Colorectal cancer derived organotypic spheroids maintain essential tissue characteristics but adapt their metabolism in culture
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Background: Organotypic tumor spheroids, a 3D in vitro model derived from patient tumor material, preserve tissue heterogeneity and retain structural tissue elements, thus replicating the in vivo tumor more closely than commonly used 2D and 3D cell line models. Such structures harbour tumorigenic cells, as revealed by xenograft implantation studies in animal models and maintain the genetic makeup of the original tumor material. The aim of our work was a morphological and proteomic characterization of organotypic spheroids derived from colorectal cancer tissue in order to get insight into their composition and associated biology.
Results: Morphological analysis showed that spheroids were of about 250 μm in size and varied in structure, while the spheroid cells differed in shape and size and were tightly packed together by desmosomes and tight junctions. Our proteomic data revealed significant alterations in protein expression in organotypic tumor spheroids cultured as primary explants compared to primary colorectal cancer tissue. Components underlying cellular and tissue architecture were changed; nuclear DNA/ chromatin maintenance systems were up-regulated, whereas various mitochondrial components were down-regulated in spheroids. Most interestingly, the mesenchymal cells appear to be substantial component in such cellular assemblies. Thus the observed changes may partly occur in this cellular compartment. Finally, in the proteomics analysis stem cell-like characteristics were observed within the spheroid cellular assembly, reflected by accumulation of Alcam, Ctnnb1, Aldh1, Gpx2, and CD166. These findings were underlined by IHC analysis of Ctnnb1, CD24 and CD44, therefore warranting closer investigation of the tumorigenic compartment in this 3D culture model for tumor tissue.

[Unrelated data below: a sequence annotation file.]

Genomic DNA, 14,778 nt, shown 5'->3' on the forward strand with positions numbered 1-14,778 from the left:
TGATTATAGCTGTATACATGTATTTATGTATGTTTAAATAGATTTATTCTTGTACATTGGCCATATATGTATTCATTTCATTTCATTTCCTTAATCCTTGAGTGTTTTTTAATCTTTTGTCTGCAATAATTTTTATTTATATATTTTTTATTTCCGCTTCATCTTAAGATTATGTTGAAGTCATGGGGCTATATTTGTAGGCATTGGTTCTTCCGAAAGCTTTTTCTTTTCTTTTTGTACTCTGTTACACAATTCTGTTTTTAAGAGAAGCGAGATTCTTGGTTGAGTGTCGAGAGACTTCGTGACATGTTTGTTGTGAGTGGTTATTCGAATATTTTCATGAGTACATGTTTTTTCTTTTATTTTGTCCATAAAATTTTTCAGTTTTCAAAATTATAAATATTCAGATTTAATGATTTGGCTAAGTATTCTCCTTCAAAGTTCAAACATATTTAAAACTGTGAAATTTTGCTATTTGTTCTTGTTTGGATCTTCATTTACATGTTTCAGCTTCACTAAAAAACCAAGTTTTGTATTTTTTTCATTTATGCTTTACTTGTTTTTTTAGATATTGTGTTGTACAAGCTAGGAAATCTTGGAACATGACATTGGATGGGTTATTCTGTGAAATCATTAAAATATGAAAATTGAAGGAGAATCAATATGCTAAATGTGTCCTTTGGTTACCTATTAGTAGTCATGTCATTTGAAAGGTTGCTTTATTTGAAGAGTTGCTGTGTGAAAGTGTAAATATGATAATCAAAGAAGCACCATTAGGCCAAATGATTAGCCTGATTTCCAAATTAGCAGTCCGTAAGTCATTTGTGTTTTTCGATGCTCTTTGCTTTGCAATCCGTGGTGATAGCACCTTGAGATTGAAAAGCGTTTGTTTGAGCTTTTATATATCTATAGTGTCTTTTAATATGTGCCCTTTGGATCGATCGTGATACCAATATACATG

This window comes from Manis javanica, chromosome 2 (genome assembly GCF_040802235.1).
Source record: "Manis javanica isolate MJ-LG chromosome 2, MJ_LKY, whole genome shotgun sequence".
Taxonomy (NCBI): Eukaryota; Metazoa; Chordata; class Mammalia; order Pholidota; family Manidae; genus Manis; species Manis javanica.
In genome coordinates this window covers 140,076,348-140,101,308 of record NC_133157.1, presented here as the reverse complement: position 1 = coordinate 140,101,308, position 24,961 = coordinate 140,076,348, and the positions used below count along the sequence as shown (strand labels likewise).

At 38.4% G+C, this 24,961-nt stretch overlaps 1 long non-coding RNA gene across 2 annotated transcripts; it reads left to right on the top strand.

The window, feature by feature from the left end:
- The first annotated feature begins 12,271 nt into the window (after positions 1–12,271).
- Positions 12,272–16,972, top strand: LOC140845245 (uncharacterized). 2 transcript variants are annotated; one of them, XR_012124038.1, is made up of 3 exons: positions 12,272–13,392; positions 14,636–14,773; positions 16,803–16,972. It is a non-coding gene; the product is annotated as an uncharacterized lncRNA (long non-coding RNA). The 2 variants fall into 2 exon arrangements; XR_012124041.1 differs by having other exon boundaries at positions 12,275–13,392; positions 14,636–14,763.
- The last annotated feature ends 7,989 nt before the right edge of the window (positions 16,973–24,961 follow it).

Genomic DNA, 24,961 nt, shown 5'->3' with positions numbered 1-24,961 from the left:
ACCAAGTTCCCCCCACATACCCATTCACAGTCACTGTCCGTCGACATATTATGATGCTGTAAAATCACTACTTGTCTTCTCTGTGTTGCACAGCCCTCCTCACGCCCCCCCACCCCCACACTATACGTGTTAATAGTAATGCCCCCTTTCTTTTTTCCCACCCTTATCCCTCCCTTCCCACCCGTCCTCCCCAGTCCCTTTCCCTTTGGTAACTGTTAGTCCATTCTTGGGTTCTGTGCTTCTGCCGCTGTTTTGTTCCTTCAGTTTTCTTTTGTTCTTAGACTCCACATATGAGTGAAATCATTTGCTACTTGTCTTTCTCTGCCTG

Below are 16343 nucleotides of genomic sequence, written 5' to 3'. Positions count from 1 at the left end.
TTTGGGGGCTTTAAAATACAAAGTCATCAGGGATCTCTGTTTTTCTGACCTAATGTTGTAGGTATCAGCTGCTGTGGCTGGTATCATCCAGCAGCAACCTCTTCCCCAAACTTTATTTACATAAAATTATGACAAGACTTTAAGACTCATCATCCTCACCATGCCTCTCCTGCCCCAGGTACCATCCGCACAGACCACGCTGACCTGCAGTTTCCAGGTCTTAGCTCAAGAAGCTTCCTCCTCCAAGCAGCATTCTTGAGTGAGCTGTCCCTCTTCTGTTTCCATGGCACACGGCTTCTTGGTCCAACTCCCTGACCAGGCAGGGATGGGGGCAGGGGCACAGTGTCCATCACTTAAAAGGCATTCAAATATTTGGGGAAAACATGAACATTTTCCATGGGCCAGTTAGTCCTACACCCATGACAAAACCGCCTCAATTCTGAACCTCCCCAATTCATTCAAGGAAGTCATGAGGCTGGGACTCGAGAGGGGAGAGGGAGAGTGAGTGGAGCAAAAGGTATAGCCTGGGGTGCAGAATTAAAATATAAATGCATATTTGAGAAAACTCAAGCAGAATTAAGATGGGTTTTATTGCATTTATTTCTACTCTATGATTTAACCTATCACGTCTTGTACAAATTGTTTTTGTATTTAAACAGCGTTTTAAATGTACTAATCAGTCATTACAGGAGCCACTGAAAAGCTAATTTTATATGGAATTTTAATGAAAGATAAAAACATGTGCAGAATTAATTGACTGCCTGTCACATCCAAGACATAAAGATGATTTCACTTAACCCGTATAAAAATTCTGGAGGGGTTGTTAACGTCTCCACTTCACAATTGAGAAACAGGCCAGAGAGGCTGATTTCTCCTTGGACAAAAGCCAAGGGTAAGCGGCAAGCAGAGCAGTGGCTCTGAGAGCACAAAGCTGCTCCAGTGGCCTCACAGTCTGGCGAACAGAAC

Conclusions: Our analysis of organotypic CRC tumor spheroids has identified biological processes associated with a mixture of cell types and states, including protein markers for mesenchymal and stem-like cells. This 3D tumor model in which tumor heterogeneity is preserved may represent an advantageous model system to investigate novel therapeutic approaches.
SubjectColorectal cancerTissue spheroidsProteomicsMass spectrometryCancer stem cellsBioinformaticsCancer biomarkersLabel-free proteomics3D cell cultures
Uros Rajcevic et al.; licensee BioMed Central Ltd.